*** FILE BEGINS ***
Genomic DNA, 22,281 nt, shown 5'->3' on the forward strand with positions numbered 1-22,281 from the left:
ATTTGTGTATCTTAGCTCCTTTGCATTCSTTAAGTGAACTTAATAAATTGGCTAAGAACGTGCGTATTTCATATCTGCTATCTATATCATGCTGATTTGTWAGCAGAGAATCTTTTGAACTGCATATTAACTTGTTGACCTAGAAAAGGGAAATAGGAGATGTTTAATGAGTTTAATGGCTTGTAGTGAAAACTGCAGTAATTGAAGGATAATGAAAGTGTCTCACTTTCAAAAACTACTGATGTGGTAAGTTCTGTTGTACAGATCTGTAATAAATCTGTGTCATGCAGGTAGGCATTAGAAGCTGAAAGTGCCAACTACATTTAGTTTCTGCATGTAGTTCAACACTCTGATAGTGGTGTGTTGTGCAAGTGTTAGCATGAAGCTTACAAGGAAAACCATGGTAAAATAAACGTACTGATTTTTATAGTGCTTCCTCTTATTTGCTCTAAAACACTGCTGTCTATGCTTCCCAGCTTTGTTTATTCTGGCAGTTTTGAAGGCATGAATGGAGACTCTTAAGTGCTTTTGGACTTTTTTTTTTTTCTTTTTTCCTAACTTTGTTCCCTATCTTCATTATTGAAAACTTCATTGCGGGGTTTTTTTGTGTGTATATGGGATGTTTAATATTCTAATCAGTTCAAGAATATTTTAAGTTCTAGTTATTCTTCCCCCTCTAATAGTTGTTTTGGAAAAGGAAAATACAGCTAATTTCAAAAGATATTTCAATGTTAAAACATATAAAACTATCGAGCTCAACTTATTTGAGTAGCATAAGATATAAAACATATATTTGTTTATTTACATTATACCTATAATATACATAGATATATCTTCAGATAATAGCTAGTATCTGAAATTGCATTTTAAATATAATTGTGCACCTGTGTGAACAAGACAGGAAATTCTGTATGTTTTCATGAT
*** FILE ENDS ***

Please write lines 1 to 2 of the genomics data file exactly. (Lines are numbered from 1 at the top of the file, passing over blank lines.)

Genomic DNA, 22,281 nt, shown 5'->3' on the forward strand with positions numbered 1-22,281 from the left:
ATTTGTGTATCTTAGCTCCTTTGCATTCSTTAAGTGAACTTAATAAATTGGCTAAGAACGTGCGTATTTCATATCTGCTATCTATATCATGCTGATTTGTWAGCAGAGAATCTTTTGAACTGCATATTAACTTGTTGACCTAGAAAAGGGAAATAGGAGATGTTTAATGAGTTTAATGGCTTGTAGTGAAAACTGCAGTAATTGAAGGATAATGAAAGTGTCTCACTTTCAAAAACTACTGATGTGGTAAGTTCTGTTGTACAGATCTGTAATAAATCTGTGTCATGCAGGTAGGCATTAGAAGCTGAAAGTGCCAACTACATTTAGTTTCTGCATGTAGTTCAACACTCTGATAGTGGTGTGTTGTGCAAGTGTTAGCATGAAGCTTACAAGGAAAACCATGGTAAAATAAACGTACTGATTTTTATAGTGCTTCCTCTTATTTGCTCTAAAACACTGCTGTCTATGCTTCCCAGCTTTGTTTATTCTGGCAGTTTTGAAGGCATGAATGGAGACTCTTAAGTGCTTTTGGACTTTTTTTTTTTTCTTTTTTCCTAACTTTGTTCCCTATCTTCATTATTGAAAACTTCATTGCGGGGTTTTTTTGTGTGTATATGGGATGTTTAATATTCTAATCAGTTCAAGAATATTTTAAGTTCTAGTTATTCTTCCCCCTCTAATAGTTGTTTTGGAAAAGGAAAATACAGCTAATTTCAAAAGATATTTCAATGTTAAAACATATAAAACTATCGAGCTCAACTTATTTGAGTAGCATAAGATATAAAACATATATTTGTTTATTTACATTATACCTATAATATACATAGATATATCTTCAGATAATAGCTAGTATCTGAAATTGCATTTTAAATATAATTGTGCACCTGTGTGAACAAGACAGGAAATTCTGTATGTTTTCATGAT